Since we have never been disengaged, reengagement is not what we need from Aramark. What is need is a plan; a concrete realistic actionable plan from Aramark that will address all of the concerns we have communicated to your corporation since April 2014. For your convenience I will re-articulate those concerns below. After Aramark develops a concrete written plan to address each of these issues, we can then meet to discuss that plan. Please provide us with the date by which you intend to complete this plan.


(Aramark must develop a plan to address these issues)

Blaine has been consistently filthy in the mornings before students arrive. Our administration spends more time managing the cleanliness of the building than ever before, taking time away from our efforts to improve teaching and learning. Our teachers and support staff often arrive in the morning to filthy classrooms and restrooms. They have to sweep and mop floors and remove trash in order to prepare these rooms for students. Bathrooms are often overlooked and erroneous paper supply orders leave these facilities inadequately supplied for use by our students.

These conditions stem from insufficient staffing and unrealistic work plans. There are daily examples of this insufficiency, some of which are listed below.

INSUFFICIENT STAFFING (Custodian staffing is irregular and not reliable)

On the first day of school--and on many others since--there was only one custodian in the building during the day shift and only one during the evening shift in a school that spans two buildings, serves over 900 students, and has over 50 classrooms and office spaces. The proposed staffing model by Aramark is 3.5 custodians. At no time since May have we been staffed with more than 2.5 custodians.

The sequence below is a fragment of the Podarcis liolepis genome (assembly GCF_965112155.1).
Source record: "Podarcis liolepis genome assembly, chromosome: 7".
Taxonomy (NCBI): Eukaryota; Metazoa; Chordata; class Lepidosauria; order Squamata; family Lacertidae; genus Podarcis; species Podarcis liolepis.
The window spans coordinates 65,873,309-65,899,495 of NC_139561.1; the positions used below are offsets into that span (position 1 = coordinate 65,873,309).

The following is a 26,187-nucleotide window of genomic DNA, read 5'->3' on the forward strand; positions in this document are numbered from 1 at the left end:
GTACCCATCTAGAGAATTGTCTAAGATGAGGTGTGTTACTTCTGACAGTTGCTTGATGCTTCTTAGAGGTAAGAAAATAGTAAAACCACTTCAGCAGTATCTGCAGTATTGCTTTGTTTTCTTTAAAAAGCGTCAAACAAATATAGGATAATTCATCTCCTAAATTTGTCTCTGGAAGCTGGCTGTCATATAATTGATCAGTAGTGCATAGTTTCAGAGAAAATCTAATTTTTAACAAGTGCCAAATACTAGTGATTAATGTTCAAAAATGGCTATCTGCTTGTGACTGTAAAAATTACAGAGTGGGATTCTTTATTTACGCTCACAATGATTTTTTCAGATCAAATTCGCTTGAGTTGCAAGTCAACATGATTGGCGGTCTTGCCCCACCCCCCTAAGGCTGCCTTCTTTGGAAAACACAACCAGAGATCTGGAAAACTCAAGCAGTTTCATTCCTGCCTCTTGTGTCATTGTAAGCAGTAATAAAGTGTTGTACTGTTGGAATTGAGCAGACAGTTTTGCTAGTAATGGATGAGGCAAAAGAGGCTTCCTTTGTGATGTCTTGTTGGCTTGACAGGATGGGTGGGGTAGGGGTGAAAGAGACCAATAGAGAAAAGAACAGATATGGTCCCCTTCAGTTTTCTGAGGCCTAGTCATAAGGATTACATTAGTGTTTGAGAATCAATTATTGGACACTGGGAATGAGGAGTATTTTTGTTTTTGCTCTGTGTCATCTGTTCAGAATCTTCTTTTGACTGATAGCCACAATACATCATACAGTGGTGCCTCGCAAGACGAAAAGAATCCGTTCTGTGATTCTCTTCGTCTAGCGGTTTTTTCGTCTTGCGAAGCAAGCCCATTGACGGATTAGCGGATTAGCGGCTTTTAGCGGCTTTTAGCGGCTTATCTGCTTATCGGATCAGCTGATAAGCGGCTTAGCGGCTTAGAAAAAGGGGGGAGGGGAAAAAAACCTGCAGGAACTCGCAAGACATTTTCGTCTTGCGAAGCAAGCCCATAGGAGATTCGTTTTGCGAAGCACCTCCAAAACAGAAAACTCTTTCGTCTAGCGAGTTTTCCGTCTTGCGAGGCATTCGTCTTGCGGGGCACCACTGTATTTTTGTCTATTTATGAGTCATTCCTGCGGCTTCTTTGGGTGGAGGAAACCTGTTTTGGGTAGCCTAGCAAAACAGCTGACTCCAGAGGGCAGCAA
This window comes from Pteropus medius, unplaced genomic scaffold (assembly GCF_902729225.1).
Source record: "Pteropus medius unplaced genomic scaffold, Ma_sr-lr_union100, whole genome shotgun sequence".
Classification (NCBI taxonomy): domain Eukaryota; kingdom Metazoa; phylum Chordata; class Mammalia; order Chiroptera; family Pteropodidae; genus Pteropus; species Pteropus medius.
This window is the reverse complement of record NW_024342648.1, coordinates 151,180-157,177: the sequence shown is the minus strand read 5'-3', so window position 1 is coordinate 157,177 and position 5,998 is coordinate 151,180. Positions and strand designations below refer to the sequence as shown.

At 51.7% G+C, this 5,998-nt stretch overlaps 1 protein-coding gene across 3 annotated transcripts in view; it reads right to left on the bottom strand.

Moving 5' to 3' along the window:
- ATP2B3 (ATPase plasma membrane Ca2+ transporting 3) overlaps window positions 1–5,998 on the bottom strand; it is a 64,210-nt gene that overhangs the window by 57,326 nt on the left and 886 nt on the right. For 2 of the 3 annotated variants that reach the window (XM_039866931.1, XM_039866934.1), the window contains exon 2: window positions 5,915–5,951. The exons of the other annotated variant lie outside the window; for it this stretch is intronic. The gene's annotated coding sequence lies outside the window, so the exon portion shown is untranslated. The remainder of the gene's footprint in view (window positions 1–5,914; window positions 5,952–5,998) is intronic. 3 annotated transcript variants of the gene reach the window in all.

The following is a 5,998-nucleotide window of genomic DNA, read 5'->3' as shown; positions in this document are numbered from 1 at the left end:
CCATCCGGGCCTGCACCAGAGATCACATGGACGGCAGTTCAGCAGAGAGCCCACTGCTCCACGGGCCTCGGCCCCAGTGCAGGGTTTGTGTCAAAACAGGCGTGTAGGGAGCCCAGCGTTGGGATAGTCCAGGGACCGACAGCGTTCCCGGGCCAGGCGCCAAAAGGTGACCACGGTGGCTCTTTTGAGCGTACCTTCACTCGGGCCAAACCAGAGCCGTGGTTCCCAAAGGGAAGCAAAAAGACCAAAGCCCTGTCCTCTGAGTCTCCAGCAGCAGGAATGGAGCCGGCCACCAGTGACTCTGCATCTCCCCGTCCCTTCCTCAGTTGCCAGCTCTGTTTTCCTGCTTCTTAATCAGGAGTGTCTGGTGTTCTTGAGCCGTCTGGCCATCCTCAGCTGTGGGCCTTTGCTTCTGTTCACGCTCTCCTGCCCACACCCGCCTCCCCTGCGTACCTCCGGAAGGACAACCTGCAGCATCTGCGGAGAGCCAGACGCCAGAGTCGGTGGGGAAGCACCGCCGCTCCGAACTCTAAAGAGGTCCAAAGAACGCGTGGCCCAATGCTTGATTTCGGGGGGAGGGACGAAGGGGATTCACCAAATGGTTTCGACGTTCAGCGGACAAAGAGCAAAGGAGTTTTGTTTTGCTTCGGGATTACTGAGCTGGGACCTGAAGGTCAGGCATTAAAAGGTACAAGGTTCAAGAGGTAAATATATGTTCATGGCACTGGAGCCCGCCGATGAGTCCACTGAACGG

On April 22nd there were no custodians at all in the building until 10:16am while the need for breakfast coverage starts at 7:30am.

Subs are seldom provided for absent custodians.

There has been the promise of a Board custodian but, to date, no Board custodian has been placed at Blaine.

During the Summer Cleaning Blitz, Aramark conducted a job fair and staffed personnel at Blaine, who were argumentative, used profanity, threatened the Union Rep, and walked off the job early.

UNREALISTIC WORK PLANS (Work is not getting done)

Work plans were developed for 3.5 employees. The 2 - 2.5 custodians who have shown up have not been given alternative plans when fellow custodians are no-shows. According to custodians, who have worked hard to keep Blaine clean for years, these work plans are not realistic.

Blaine Administration spends considerable time responding to staff concerns and addressing custodial needs of the teaching staff.

Staff members have stated their rooms are not getting cleaned on a daily basis, and several staff members have cleaned their own rooms when the numbers of custodians has been insufficient.

When I communicated some of these staffing concerns to CPS Chief Financial Officer, Tim Cawley, he responded Lets not focus on the number of custodians you get; lets focus on the work that needs to be done.

However, there is no credible human resources model in existence that does not take into account (1) the amount of work that needs to be done, (2) the time available to get it done, and (3) the number of people needed to get the work done within that time frame. The number of custodians assigned to work in our school is directly correlated to the likelihood of the work being done adequately and on time. We ask that your plan not ignore this basic element of human resource planning.

In addition to the above, it appears several items were lost or stolen from our building during the time when the Summer Blitz crew came to our school. We will work to determine if this is accurate. If it is, we expect restitution from Aramark.

Very respectfully,